Snakes especially active this time of year at Fort Leonard Wood - part 1 of 2

By Special to GUIDONOctober 6, 2016

Snakes especially active this time of year at Fort Leonard Wood - part 1 of 2
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Snakes especially active this time of year at Fort Leonard Wood - part 1 of 2
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Fort Leonard Wood is home to many unique species of wildlife, including some species that can be dangerous, such as venomous snakes.

The Fort Leonard Wood Directorate of Public Works, Environmental Division, Natural Resources Branch, manages and maintains records of all wildlife species on the installation and maintains records of 41 species of reptiles, including eight lizards, 11 turtles, and 26 species of snakes.

Missouri has five species of venomous snakes, all in the viper family: the Osage copperhead, Western cottonmouth (also known as water moccasin), Timber rattlesnake, Massasauga rattlesnake and Western pygmy rattlesnake.

These vipers have pits on the sides of their heads that can detect heat from mammalian prey, such as mice, and of course the notorious fangs, which are hollow delivery devices that can channel and inject venom. The venom assists these species in immobilizing their prey but also acts as a potent, and sometimes deadly, defensive mechanism when they bite.

Only two of those venomous species are recorded on Fort Leonard Wood: the Osage copperhead and the cottonmouth.

The Western pygmy rattlesnake occurs just to the south of the Fort Leonard Wood area. The timber rattlesnake -- the most widespread of all the rattlesnakes in the eastern United States -- occurs regionally but has not been officially recorded within the boundary of Fort Leonard Wood. The Massasauga rattlesnake prefers the specific habitats of large moist prairie and wetland areas in northern Missouri.

Active in autumn

Reptiles, including snakes, are ectothermic, and they must absorb heat energy directly from the sun or from their environment to maintain optimum body temperatures.

Many species will bask in the sun or absorb latent heat through elements in their environment that hold heat, such as rocks and other hard surfaces. That is why aquatic turtles lay on logs and why snakes sometimes come out on sidewalks and trails in the evenings -- especially this time of year, as nights begin to get cooler and snakes are still active but must work to regulate their body temperatures.


A cottonmouth takes a defensive posture on Fort Leonard Wood. Both copperheads and cottonmouths are venomous snakes that are native to Missouri and common on Fort Leonard Wood.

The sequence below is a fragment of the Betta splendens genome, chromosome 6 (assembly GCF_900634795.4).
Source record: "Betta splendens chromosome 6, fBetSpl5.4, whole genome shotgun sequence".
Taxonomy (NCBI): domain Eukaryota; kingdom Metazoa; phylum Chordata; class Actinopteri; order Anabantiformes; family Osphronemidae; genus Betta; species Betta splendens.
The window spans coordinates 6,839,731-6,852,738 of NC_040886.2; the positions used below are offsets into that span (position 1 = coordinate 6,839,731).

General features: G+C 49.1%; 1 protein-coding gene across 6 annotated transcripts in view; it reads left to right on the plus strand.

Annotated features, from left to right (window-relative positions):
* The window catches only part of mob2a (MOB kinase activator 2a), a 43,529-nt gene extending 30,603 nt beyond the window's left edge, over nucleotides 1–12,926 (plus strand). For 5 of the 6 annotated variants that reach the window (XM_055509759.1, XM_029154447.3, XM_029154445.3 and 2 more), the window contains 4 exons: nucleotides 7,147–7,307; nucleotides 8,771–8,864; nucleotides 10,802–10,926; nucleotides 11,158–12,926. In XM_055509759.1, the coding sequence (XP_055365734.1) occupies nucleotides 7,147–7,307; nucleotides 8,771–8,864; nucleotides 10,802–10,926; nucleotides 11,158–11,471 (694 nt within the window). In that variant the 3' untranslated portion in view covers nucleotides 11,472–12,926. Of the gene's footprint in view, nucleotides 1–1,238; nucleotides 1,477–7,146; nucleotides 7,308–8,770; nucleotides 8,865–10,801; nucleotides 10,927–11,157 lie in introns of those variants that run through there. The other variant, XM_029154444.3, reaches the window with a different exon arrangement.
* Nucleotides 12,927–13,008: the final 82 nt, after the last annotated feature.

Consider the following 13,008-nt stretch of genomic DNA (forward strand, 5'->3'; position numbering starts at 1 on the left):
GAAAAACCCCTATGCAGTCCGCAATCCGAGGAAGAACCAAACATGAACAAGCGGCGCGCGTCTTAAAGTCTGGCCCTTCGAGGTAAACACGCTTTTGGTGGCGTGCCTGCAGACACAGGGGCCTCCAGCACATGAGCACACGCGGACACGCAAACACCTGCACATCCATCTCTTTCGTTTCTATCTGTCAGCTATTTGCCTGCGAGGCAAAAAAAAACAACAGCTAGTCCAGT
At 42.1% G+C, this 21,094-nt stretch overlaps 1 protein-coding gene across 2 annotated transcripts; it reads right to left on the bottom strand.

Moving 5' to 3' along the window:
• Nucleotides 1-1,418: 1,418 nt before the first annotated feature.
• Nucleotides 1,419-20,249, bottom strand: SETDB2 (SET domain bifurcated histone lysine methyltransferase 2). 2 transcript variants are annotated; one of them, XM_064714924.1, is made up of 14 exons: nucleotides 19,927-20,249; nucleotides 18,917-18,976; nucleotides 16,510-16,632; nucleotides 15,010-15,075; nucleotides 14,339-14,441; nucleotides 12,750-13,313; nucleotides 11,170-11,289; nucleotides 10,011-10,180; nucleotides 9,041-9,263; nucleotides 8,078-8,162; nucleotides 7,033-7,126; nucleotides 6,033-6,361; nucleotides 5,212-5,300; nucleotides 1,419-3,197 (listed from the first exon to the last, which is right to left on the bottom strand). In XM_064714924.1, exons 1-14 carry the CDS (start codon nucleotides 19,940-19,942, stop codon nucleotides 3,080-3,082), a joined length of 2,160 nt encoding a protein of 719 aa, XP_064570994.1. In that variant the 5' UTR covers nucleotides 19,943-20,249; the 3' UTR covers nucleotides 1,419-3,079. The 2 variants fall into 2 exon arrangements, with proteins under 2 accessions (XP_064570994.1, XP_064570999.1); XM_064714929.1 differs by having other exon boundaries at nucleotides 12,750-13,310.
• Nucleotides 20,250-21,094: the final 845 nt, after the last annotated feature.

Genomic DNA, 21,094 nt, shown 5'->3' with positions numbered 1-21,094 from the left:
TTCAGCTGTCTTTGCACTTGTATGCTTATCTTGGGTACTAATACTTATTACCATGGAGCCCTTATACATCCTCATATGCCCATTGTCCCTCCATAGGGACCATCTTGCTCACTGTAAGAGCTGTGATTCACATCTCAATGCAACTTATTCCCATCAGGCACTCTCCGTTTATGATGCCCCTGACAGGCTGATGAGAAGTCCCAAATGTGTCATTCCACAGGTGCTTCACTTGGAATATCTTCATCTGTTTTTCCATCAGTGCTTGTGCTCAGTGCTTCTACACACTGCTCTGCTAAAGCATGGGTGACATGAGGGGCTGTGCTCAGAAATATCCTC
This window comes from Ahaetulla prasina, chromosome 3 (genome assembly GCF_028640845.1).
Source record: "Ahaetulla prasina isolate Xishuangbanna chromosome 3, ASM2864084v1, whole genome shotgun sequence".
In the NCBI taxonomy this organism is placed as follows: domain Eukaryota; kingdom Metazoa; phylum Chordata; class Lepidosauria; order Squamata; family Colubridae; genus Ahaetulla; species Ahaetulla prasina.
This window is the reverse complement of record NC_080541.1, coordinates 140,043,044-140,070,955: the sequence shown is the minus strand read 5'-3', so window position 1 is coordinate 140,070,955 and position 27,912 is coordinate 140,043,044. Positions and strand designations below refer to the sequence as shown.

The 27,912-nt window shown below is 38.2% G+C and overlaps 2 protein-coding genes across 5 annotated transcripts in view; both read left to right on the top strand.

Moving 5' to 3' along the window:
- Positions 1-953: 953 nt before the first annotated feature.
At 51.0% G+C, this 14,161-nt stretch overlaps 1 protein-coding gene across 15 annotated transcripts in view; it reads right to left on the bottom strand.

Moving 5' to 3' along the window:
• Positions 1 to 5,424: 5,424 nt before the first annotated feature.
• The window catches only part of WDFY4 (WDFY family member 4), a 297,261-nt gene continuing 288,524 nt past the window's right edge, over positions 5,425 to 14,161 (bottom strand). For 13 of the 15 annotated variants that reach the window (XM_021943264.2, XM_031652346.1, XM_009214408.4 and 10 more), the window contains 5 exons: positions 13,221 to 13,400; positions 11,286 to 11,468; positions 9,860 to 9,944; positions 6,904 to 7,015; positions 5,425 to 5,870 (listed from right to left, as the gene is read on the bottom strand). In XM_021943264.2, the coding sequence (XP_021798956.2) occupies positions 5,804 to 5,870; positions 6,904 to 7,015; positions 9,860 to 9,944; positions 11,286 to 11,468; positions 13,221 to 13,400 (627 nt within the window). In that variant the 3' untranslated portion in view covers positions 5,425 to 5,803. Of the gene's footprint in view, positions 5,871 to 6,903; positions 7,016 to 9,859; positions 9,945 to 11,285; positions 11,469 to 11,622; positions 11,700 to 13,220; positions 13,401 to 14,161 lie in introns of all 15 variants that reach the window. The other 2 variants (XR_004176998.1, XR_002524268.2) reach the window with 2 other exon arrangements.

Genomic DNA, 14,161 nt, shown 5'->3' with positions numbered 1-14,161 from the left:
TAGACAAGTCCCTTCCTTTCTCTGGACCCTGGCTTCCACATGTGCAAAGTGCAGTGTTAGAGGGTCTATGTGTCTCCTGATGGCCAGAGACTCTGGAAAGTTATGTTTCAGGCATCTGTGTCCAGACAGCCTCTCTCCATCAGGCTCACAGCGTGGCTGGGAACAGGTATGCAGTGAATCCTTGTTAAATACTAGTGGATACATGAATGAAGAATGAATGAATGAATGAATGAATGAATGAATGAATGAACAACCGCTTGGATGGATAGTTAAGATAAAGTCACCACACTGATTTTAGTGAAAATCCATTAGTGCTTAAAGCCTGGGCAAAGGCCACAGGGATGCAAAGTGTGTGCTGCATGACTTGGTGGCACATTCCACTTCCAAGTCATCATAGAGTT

Snakes in temperate regions like Missouri become inactive during the winter. They tend to be most active in early summer and again this time of year, in early autumn, especially after rains.

So, be mindful of snakes that can be just about anywhere on Fort Leonard Wood, even in cantonment areas.

Look for colors, patterns

Sometimes snake species are misidentified, as there are quite a variety of colors and patterns of snakes on Fort Leonard Wood, and some change looks as they change from juveniles to adults.

Copperheads have a distinctive hourglass brown-tan-white pattern, and cottonmouths vary from brightly bronze, or coppery, to nearly black. Both of these species tend to be primarily nocturnal, but as temperatures cool, can be observed basking more often during daylight hours.

Other species that sometimes are misidentified as venomous from Fort Leonard Wood include water snakes, rat snakes, hognose snakes, racers, coachwhips and kingsnakes.

Both prairie and speckled king snakes are immune to the venom from copperheads and cottonmouths and, being fast-acting powerful constrictors, can actually prey on these venomous snakes.

Only rattlesnakes have the distinctive rattles at the tips of their tails and new segments are added as the snake grows and sheds its skin.

Many snakes "rattle" their tail when disturbed, and if it happens to be in next to dry leaves or something else with which a sound can resonate, a rattle noise may be audible.

With rattlesnakes and other snakes that exhibit this behavior it is a general warning that means, "You are too close to me now. Back off!"

Both the cottonmouth and the copperhead are closely related (genus: Agkistodon) and have broad triangular heads with venom sacs behind the pits and also have distinctive vertical pupils. If you are close enough to see that, you are likely too close for comfort.

Cottonmouths also have the notorious habit of flashing open their white mouths at close encounters -- if you see that, back away, slowly, if possible, and leave the area. The snake is demanding respect and more personal space at -- and that point, they deserve it.

(Editor's note: Article provided by Kenton Lohraff, a wildlife biologist with the Fort Leonard Wood Natural Resources Branch.)

Related Links:

Maneuver Support Center of Excellence and Fort Leonard Wood Facebook

Fort Leonard Wood GUIDON Newspaper

Maneuver Support Center of Excellence and Fort Leonard Wood